For the fifth year in a row, Chicago is the wrongful conviction capital of the United States, accounting for more than half of all exonerations recorded nationwide in 2022, according to the annual report from the National Registry of Exonerations.
Cook County recorded 124 overturned convictions in 2022, all but two of those were tied to misconduct by two former Chicago police officers, according to the report.
The report’s findings offer a glimpse at the enormous challenge facing Mayor Brandon Johnson as he takes office. Johnson has pledged to reform the Chicago Police Department, which will remain under the control of a federal judge and a consent decree until at least 2027, while at the same time reducing crime and violence.
Johnson is now in charge of a police department that has had three superintendents since the beginning of March and is in full compliance with just 3% of the consent decree, which was prompted by a 2017 federal investigation that found officers routinely violated the constitutional rights of Black and Latino Chicagoans.
All but one of the people exonerated in Cook County 2022 were Black or Latino, and four people were exonerated twice after being convicted multiple times of crimes they did not commit, according to the report.
Beyond the toll of those wrongful convictions on people’s lives and their families, exonerations and police misconduct are incredibly costly for Chicago taxpayers.
In September, the Chicago City Council agreed to pay $9 million to a man who was exonerated after spending 25 years in prison for a murder he did not commit.
Nineteen people convicted by the Cook County courts who were exonerated in 2022 spent decades behind bars, according to the report from the National Registry of Exonerations. All were victims of official misconduct, according to the report.
In 2022, Chicago taxpayers spent at least $98 million to settle lawsuits alleging police misconduct, according to city records. The city’s 2023 budget earmarks $82 million to cover the cost of resolving lawsuits brought against the Chicago Police Department.
Ninety-seven exonerations in 2022 were tied to a crew of corrupt cops that included disgraced former Sgt. Ronald Watts, according to the report. Since 2017, 212 convictions tied to Watts have been overturned, according to Cook County State’s Attorney Kim Foxx.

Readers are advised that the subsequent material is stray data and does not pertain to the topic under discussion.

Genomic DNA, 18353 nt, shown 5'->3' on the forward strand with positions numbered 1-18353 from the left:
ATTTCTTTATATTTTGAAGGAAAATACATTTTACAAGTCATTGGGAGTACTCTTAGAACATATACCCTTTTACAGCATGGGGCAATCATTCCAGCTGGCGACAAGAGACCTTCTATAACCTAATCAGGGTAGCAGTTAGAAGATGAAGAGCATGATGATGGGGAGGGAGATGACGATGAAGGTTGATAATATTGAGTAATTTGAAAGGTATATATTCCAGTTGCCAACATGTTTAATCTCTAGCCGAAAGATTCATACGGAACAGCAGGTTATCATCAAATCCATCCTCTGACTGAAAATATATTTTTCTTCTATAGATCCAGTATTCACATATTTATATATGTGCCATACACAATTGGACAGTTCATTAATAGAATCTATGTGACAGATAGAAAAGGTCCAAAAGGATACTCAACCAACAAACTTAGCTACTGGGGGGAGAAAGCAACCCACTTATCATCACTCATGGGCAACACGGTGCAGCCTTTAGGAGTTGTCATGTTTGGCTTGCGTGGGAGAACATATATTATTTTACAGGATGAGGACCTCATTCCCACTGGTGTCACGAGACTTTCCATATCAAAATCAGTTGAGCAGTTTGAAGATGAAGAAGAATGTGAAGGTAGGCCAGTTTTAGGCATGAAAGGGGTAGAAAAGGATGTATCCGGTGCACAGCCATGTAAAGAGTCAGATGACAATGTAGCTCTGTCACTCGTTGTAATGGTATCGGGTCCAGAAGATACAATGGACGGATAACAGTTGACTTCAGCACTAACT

An additional 14 people who were convicted by officers tied to Watts were exonerated in 2021. Watts and other members of his crew routinely extorted residents and guests at the Ida B. Wells housing project for more than a decade in the early 2000s, according to the National Registry of Exonerations 2021 report.
Interim Chicago Police Supt. Fred Waller supported the promotion of Alvin Jones to sergeant in 2012. In 2022, Jones resigned after a report from the Civilian Office of Police Accountability detailed allegations that he engaged in extortion with Watts, who pleaded guilty to corruption in 2013 and served 22 months in prison.
An additional 25 exonerations in 2022 were tied to former Chicago Police Detective Reynaldo Guevara, who has been accused of routinely framing suspects. In 2017, a judge ruled Guevara routinely lied under oath.
In 2021, seven people who were convicted after being arrested by Guevara were exonerated, according to the National Registry of Exonerations 2021 report.
In September 2021, the Chicago City Council agreed to pay $20.5 million to two men who each spent 23 years in prison after being convicted of murder in 1993 based on evidence obtained by Guevara. Armando Serrano and Jose Montanez were exonerated in 2016, records show.
Waller did not apply to be Chicago’s permanent top cop, but whoever Johnson picks to take over the beleaguered department will find demands for reform at the top of his or her to-do list.
The Community Commission for Public Safety and Accountability, which is charged with selecting three finalists from the 53 people who applied for the job, will hold a final community forum on May 22 at the Beverly Arts Center.
In all, the report documented 233 exonerations across the United States in 2022, including two other exonerations in Illinois: one in Will County and another in Lake County. Michigan, which recorded 16 exonerations, and Texas, where 11 convictions were overturned, were the only other states to record more than 10 exonerations in 2022, according to the report.